‘Pent-up demand’ boosts VMware sales 35%

Virtualisation software provider VMware saw revenues leap 35% to $633.5 million in the first quarter of its financial year, an increase the company attributed to "pent-up customer demand".

VMware’s license sales rose 21% to $312.1 million during the quarter, in maintenance and support revenue sho tup 52% to $267.2 million. Net income rose 12% to $78.4 million.

In a conference call with analysts, VMware CEO Paul Maritz claimed that the growth figures were evidence of the move to cloud computing. "We remain convinced that the industry is at the beginnings of a major and a far-reaching transition from the PC client server era to the cloud era and that virtualisation offers the bridge between the two," he commented.

VMware’s main competitors in the virtualisation space are at present software giant Microsoft and its long-term business partner Citrix, both of which announced in March that they would be stepping up their efforts to lure customers away from Vmware. "We are more than holding our own versus our competitors, but we also know that they are determined and have deep pockets. So while we remain fundamentally positive, we know that we cannot relax and we need to resist the temptations of exuberance," Maritz added.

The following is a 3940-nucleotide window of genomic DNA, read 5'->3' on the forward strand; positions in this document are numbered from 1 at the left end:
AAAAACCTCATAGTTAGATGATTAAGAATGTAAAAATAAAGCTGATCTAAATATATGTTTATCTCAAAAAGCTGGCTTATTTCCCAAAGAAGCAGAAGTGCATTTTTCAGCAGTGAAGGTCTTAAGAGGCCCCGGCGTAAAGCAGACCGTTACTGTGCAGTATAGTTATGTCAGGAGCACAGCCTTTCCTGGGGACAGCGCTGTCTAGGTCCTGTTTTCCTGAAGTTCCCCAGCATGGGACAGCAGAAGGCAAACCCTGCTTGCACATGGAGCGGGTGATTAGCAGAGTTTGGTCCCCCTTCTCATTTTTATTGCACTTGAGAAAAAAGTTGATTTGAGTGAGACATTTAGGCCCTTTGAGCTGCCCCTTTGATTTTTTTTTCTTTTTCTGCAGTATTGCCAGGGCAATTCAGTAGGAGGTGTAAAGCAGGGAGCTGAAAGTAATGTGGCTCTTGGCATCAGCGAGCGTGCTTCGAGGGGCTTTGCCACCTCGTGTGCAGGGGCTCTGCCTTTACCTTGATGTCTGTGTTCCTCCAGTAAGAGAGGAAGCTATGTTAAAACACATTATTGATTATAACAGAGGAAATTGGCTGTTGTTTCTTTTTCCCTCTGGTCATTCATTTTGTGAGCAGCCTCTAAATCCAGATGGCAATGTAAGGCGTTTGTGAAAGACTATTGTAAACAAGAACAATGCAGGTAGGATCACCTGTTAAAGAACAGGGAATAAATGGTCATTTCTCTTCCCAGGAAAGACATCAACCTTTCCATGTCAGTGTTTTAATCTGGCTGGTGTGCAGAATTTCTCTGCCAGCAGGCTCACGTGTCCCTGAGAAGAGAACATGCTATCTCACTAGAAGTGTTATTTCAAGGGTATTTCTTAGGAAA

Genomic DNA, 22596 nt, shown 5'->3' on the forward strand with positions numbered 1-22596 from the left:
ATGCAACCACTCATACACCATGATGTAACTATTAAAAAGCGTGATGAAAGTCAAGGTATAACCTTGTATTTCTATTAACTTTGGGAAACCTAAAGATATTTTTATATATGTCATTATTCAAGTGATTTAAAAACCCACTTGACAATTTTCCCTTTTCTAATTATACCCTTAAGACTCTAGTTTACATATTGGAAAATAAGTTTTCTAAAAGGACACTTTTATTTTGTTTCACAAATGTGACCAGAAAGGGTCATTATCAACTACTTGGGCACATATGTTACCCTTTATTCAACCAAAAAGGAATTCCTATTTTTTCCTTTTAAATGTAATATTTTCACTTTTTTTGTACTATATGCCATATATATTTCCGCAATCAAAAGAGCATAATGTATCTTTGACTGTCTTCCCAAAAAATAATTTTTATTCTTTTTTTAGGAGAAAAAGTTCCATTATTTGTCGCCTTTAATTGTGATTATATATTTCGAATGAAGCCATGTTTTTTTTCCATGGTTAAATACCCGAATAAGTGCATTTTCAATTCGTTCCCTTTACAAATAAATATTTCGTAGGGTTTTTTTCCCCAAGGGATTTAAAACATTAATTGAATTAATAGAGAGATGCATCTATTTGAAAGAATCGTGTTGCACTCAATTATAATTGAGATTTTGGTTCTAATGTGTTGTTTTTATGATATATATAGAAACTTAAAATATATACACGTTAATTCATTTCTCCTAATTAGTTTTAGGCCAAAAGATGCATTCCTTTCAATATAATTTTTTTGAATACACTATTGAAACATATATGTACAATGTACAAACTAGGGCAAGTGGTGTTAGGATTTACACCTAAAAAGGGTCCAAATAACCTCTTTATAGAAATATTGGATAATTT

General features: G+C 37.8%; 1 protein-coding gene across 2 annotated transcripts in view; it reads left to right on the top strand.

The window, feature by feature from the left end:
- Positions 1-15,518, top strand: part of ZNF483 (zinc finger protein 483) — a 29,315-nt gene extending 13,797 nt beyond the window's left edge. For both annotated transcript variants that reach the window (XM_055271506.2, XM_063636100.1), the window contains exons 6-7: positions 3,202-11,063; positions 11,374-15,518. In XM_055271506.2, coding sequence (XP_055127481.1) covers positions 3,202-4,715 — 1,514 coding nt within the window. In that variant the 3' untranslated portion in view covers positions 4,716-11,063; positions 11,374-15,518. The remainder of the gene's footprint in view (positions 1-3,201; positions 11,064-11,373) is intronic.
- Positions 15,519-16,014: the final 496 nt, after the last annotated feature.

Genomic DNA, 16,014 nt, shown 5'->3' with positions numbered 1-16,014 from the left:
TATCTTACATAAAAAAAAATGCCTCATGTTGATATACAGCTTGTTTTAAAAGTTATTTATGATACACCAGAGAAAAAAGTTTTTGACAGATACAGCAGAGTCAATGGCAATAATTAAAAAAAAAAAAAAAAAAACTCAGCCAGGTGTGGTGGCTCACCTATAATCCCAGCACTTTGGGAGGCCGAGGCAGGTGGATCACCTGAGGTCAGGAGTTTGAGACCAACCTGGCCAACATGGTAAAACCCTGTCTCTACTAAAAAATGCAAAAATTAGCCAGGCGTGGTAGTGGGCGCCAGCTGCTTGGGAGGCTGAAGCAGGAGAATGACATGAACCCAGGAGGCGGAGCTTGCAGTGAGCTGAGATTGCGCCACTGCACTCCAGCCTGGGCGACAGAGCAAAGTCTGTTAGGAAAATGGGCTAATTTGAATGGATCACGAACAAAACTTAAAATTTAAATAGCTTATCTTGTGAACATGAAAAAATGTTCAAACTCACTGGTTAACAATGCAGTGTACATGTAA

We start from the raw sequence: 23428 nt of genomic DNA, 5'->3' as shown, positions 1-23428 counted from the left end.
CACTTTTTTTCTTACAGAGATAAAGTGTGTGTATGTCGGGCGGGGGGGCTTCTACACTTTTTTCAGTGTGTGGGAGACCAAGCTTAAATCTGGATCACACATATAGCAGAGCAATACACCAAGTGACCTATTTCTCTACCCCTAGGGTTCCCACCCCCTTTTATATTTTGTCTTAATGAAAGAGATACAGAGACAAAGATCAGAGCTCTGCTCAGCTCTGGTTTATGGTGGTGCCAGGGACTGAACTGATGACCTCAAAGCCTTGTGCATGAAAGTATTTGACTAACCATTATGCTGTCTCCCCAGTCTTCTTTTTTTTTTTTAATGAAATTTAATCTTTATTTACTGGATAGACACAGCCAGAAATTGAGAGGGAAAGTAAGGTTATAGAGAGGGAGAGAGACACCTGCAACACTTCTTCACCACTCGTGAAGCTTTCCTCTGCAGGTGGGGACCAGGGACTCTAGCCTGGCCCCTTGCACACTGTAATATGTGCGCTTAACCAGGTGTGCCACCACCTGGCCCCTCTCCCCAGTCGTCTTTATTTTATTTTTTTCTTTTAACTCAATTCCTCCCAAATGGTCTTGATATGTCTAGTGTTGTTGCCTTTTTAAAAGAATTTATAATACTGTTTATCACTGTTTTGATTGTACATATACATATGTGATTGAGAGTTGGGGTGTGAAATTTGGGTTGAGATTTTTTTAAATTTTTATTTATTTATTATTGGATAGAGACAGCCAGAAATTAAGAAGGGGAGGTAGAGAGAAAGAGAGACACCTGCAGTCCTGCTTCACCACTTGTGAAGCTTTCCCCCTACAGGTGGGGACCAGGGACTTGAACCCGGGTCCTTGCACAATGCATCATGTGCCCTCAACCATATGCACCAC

During the quarter, VMware acquired Zimbra, an open source email and collaboration services provider, that prompted speculation the company plans to move into public cloud computing services. Next week, VMware and software-as-a-service CRM provider Salesforce.com will announce a joint project entitled VMforce, the nature of which is as yet unknown.

Statistics published by IT industry watcher IDC earlier this month showed that VMware had the largest market share of virtualised platforms for the fourth-quarter of 2009, despite license shipments declining 3%. Microsoft, meanwhile, which held second place by market share, saw its license shipments rise by 38% year-on-year.

Peter Done

Peter Done is managing director of Peninsula Business Services, the personnel and employment law consultancy he set up having already built a successful betting shop business.

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